LHP Bobby LaFromboise: Slipped somewhat last year after promising 2012 at Double-A Jackson and Triple-A Tacoma. Needs big spring to make club.
LHP Lucas Luetge: Another prime left-on-left candidate after yielding just two extra-base hits last season to left-handed batters.
RHP Brandon Maurer: Likely to get a long look as a starter because of injuries to Hisashi Iwakuma and Taijuan Walker, but could make club as long reliever.
RHP Yoervis Medina: A power arm who seemed to get better as the season unfolded. His strikeout ability makes him a logical choice with runners on base in sixth or seventh innings.
RHP Hector Noesi: He’s out of options, so there’s that, but he has much to prove after two rocky years spent primarily as a starter. Could be the long reliever.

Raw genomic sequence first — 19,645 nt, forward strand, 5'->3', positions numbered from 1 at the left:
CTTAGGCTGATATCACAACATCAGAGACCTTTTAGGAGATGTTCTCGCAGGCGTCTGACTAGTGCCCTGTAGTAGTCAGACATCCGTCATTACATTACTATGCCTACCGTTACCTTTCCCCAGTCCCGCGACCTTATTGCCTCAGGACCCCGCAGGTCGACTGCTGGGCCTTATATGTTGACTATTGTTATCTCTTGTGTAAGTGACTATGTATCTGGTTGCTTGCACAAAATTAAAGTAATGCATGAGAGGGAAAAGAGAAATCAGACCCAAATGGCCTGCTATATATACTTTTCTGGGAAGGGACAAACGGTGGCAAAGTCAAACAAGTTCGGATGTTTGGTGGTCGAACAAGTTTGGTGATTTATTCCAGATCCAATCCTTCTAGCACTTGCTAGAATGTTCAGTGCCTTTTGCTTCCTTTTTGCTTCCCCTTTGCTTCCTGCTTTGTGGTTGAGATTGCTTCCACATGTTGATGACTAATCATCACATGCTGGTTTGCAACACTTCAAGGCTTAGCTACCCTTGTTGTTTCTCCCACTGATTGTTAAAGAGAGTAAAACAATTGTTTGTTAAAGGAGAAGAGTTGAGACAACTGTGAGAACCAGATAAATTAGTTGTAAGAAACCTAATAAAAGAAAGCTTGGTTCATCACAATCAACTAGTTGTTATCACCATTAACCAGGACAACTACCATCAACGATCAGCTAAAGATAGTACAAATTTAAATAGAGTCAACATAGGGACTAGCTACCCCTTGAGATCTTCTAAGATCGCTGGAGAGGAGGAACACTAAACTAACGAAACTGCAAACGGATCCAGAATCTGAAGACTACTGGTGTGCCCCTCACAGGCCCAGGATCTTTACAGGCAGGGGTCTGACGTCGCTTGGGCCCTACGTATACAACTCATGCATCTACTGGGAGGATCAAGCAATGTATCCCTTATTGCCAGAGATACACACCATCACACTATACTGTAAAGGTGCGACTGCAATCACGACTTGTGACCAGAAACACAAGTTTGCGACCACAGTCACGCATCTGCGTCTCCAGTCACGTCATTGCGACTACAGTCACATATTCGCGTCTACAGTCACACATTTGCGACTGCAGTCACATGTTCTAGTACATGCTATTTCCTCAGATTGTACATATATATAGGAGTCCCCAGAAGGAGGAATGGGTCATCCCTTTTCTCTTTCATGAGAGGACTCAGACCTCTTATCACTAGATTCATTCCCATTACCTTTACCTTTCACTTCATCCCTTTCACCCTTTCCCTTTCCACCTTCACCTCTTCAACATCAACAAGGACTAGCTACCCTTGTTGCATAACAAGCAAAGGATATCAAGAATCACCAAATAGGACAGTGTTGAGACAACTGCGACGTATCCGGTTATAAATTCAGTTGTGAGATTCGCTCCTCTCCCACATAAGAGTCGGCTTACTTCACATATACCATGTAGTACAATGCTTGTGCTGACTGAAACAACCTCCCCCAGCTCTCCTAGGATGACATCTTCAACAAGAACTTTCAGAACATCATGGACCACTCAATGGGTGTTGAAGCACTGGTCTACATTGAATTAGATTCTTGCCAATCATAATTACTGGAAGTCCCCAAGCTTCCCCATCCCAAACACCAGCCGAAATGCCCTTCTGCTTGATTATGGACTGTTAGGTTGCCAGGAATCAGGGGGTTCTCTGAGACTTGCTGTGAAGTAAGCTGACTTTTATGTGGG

RHP Ramon Ramirez: A veteran in camp as a nonroster invite, he’s looking to shake off two disappointing seasons. Had a 2.77 earned-run average in 276 games from 2008-11.
RHP Fernando Rodney: Signed to be the closer. Mariners hoping they get the guy who posted a 0.60 ERA in 2012, but even last year’s version (3.38) will be a plus.
RHP Tom Wilhelmsen: Looms as a prime bounce-back candidate in a set-up role. Performed well as closer in 2012, but slipped last season and lost job to Farquhar.
LHP Randy Wolf: Duty as a long reliever is a fall-back option for a veteran seeking a job in the rotation after missing last season while recovering from a second Tommy John email@example.com blog.thenewstribune.com/mariners firstname.lastname@example.org email@example.com